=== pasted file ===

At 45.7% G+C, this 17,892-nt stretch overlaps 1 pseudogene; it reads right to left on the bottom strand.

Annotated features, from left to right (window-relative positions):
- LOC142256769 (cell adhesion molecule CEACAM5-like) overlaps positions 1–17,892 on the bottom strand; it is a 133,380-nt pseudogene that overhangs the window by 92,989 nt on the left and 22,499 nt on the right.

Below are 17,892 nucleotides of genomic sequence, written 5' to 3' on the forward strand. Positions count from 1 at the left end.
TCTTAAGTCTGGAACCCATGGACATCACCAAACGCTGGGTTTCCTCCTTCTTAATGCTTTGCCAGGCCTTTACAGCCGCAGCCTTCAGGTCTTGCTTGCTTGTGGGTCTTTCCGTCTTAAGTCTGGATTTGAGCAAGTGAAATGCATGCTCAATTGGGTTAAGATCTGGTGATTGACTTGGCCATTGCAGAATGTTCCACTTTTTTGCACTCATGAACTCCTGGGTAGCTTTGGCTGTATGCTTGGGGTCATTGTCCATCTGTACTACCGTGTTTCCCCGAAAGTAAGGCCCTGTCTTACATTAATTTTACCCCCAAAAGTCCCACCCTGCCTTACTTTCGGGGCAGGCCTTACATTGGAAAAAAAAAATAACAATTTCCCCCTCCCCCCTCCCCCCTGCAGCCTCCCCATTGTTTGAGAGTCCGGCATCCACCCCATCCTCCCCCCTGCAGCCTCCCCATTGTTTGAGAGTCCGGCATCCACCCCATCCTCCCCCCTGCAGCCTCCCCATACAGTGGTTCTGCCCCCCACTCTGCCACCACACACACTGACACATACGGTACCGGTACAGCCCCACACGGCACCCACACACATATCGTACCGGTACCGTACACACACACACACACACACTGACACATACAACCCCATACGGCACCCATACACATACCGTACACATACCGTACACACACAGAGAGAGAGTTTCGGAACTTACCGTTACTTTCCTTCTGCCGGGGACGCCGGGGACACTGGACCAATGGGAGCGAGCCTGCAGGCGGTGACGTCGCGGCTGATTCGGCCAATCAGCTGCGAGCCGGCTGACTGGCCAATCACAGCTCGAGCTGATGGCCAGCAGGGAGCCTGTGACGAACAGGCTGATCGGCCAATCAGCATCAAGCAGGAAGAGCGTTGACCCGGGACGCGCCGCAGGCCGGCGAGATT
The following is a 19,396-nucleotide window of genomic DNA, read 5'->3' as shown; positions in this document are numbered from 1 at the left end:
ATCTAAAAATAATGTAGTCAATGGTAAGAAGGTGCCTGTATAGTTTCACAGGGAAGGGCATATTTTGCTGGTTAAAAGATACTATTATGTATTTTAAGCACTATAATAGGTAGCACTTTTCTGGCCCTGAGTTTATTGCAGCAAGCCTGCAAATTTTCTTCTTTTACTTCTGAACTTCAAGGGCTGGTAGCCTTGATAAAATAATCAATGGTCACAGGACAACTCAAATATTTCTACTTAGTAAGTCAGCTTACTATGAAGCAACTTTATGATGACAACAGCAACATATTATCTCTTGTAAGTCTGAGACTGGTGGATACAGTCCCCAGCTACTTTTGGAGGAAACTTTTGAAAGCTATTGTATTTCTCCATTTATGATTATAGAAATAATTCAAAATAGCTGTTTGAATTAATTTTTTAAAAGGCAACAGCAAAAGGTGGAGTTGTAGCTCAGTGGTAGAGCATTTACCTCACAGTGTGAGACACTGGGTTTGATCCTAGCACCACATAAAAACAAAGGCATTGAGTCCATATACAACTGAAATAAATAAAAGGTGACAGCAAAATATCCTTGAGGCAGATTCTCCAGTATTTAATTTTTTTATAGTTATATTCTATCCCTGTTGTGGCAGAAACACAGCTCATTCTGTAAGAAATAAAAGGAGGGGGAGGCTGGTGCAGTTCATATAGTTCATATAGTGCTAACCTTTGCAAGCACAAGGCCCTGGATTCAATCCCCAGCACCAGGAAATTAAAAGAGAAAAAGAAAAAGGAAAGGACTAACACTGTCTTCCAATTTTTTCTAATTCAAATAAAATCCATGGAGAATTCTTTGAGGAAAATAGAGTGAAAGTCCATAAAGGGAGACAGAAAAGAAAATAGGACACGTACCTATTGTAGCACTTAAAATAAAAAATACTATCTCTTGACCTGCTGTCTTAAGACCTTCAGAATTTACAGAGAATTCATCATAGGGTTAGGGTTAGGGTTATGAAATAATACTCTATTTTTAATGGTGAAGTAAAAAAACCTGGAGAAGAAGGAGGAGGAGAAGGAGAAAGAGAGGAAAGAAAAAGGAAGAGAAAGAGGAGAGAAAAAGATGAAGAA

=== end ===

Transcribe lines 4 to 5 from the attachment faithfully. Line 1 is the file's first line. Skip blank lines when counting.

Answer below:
Below are 17,892 nucleotides of genomic sequence, written 5' to 3' on the forward strand. Positions count from 1 at the left end.
TCTTAAGTCTGGAACCCATGGACATCACCAAACGCTGGGTTTCCTCCTTCTTAATGCTTTGCCAGGCCTTTACAGCCGCAGCCTTCAGGTCTTGCTTGCTTGTGGGTCTTTCCGTCTTAAGTCTGGATTTGAGCAAGTGAAATGCATGCTCAATTGGGTTAAGATCTGGTGATTGACTTGGCCATTGCAGAATGTTCCACTTTTTTGCACTCATGAACTCCTGGGTAGCTTTGGCTGTATGCTTGGGGTCATTGTCCATCTGTACTACCGTGTTTCCCCGAAAGTAAGGCCCTGTCTTACATTAATTTTACCCCCAAAAGTCCCACCCTGCCTTACTTTCGGGGCAGGCCTTACATTGGAAAAAAAAAATAACAATTTCCCCCTCCCCCCTCCCCCCTGCAGCCTCCCCATTGTTTGAGAGTCCGGCATCCACCCCATCCTCCCCCCTGCAGCCTCCCCATTGTTTGAGAGTCCGGCATCCACCCCATCCTCCCCCCTGCAGCCTCCCCATACAGTGGTTCTGCCCCCCACTCTGCCACCACACACACTGACACATACGGTACCGGTACAGCCCCACACGGCACCCACACACATATCGTACCGGTACCGTACACACACACACACACACACTGACACATACAACCCCATACGGCACCCATACACATACCGTACACATACCGTACACACACAGAGAGAGAGTTTCGGAACTTACCGTTACTTTCCTTCTGCCGGGGACGCCGGGGACACTGGACCAATGGGAGCGAGCCTGCAGGCGGTGACGTCGCGGCTGATTCGGCCAATCAGCTGCGAGCCGGCTGACTGGCCAATCACAGCTCGAGCTGATGGCCAGCAGGGAGCCTGTGACGAACAGGCTGATCGGCCAATCAGCATCAAGCAGGAAGAGCGTTGACCCGGGACGCGCCGCAGGCCGGCGAGATT